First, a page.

VALENCIA, Calif. – Most artists buy paper, but CalArts student Jennie E. Park prefers to make it. Since COVID-19 hit, it’s been difficult to access materials like paints and canvas, so it’s a useful skill she picked up while growing up in public housing.
“At the time, there was really no materials that were available to me other than paper that my dad brought home from his office that we were to recycle to use as napkins or to use in making crafts and I think that kind of improvisational habit or necessity was a survival mechanism that I developed early on,” said Park.
A conceptual artist, COVID-19 forced Park to think about her choices. Not only did galleries and museums close in mid-March, but CalArts closed as well too. This left her few choices.
“Not having access to studios, to labs, to all of that stuff that we were accustomed to and so suddenly you know, couldn’t access anymore, really put a lot of us in the position of questioning the utility or the value of pursuing art during a time like this,” said Park.
When nonessential bias impeded relief for artists while many were out of work, MOZAIK Philanthropy announced the Future Art Awards, a competition inviting artists to share work that reimagines the pandemic and alternative futures. Park applied right away.
“Culturally, we’re so wired to think that only the things that we can grasp tangibly with our hands you know are the things that are necessary,” said Park. “But I think it's just recalibrating society to recognize that the arts and creativity and being in that energy of imagination is just as essential and vital to health.”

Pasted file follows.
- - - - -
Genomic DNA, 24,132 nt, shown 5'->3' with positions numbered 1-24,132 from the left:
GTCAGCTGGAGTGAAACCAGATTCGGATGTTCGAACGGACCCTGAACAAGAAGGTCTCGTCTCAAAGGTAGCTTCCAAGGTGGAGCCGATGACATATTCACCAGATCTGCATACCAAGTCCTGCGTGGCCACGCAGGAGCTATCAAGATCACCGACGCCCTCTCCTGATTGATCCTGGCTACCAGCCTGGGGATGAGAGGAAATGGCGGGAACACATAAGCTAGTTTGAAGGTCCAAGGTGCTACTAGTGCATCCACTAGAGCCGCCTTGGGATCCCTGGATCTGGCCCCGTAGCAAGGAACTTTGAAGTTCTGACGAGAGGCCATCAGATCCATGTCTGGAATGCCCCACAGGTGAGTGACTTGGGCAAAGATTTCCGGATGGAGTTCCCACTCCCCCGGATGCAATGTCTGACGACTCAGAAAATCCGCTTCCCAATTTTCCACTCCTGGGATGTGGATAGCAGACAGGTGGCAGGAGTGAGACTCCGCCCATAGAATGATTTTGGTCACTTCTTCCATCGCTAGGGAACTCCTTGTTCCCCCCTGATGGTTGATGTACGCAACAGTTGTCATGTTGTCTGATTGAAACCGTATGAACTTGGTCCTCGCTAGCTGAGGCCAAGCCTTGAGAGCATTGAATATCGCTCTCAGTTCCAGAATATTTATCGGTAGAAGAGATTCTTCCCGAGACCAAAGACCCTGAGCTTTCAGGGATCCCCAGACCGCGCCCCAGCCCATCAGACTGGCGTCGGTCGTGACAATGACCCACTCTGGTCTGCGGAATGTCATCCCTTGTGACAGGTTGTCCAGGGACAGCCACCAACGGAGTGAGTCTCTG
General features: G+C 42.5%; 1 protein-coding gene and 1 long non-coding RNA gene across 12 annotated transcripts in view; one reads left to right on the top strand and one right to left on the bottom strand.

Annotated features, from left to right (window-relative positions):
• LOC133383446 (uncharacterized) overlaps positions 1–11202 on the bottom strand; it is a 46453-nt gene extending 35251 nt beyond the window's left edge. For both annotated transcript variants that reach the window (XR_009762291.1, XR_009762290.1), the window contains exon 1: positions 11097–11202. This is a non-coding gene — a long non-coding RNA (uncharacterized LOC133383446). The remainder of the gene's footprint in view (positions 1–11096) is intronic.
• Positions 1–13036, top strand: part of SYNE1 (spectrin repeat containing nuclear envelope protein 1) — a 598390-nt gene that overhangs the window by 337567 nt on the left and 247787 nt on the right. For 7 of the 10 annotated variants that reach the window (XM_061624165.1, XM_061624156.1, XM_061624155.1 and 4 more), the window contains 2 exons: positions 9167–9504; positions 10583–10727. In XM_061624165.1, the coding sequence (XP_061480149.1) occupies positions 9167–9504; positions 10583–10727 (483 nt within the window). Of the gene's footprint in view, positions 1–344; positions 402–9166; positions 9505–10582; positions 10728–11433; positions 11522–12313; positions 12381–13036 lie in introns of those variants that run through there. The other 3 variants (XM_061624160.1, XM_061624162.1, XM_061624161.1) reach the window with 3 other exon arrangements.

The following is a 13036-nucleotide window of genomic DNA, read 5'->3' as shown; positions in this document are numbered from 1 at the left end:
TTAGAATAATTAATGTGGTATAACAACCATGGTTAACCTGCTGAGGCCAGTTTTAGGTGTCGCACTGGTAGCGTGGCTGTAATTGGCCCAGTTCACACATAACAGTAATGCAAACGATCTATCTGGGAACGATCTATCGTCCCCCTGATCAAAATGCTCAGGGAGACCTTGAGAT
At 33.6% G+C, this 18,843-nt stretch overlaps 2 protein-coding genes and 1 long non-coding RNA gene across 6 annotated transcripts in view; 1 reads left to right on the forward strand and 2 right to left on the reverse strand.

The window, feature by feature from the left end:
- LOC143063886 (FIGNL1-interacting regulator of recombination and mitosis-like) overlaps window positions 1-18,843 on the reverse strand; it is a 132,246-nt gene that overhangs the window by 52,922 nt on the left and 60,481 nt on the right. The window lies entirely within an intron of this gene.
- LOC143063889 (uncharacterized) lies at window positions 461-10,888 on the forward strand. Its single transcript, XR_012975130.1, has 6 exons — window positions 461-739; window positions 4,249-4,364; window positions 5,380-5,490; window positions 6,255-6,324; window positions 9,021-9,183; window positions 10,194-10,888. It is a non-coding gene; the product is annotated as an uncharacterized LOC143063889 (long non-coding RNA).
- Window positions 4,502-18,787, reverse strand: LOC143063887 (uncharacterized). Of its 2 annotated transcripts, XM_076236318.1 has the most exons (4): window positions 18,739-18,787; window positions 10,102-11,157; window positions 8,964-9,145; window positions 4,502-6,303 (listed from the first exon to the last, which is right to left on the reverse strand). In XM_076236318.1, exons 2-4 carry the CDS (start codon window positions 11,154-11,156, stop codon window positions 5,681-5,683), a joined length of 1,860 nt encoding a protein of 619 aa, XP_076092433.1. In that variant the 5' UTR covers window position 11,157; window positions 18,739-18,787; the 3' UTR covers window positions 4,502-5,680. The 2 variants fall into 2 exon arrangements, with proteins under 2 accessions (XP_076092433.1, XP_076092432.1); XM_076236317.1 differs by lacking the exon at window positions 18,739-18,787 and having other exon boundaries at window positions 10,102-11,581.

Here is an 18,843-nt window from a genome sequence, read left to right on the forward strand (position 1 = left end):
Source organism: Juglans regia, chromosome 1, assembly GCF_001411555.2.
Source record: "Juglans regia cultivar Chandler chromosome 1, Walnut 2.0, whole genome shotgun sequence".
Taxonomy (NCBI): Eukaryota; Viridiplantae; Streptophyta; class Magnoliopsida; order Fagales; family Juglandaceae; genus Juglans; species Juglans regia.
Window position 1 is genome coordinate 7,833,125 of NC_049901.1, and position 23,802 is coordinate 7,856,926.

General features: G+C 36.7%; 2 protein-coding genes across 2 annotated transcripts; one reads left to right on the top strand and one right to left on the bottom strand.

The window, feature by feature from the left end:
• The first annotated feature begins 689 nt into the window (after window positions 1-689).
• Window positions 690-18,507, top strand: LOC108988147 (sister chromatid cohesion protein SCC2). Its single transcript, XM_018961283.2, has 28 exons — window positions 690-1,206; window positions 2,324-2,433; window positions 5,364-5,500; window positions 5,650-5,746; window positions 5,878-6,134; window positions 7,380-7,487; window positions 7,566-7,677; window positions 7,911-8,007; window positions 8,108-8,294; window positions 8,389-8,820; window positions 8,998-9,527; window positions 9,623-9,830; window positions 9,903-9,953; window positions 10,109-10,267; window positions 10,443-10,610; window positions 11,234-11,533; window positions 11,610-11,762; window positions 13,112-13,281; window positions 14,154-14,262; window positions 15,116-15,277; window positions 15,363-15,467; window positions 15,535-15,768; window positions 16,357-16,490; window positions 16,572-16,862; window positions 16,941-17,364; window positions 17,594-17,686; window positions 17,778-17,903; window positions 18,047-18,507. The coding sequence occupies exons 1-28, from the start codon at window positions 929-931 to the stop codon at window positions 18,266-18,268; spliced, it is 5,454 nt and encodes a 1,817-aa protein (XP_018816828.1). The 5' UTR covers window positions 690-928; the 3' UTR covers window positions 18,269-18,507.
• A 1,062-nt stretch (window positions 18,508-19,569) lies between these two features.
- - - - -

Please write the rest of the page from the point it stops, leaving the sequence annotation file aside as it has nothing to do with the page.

Out of 1,100 artists, Jennie was selected as one of the 10 winners. Dawn Mendelson was one of the judges.
“When the world shut down, everyone turned to art so it’s obviously essential,” said Dawn Mendelson, Managing Director of the arts organization Piece By Piece. “It’s always very frustrating to me that it’s one of the first things cut, but it’s also one of the first things that people turn to in times of crisis.”
The prize was $2,000 and inclusion in a virtual exhibition, enough to keep Park motivated and to stay creative.
“As an art student, I just felt completely kind of overwhelmed and surprised that an opportunity like this could even exist or that my work could resonate in this way,” said Park.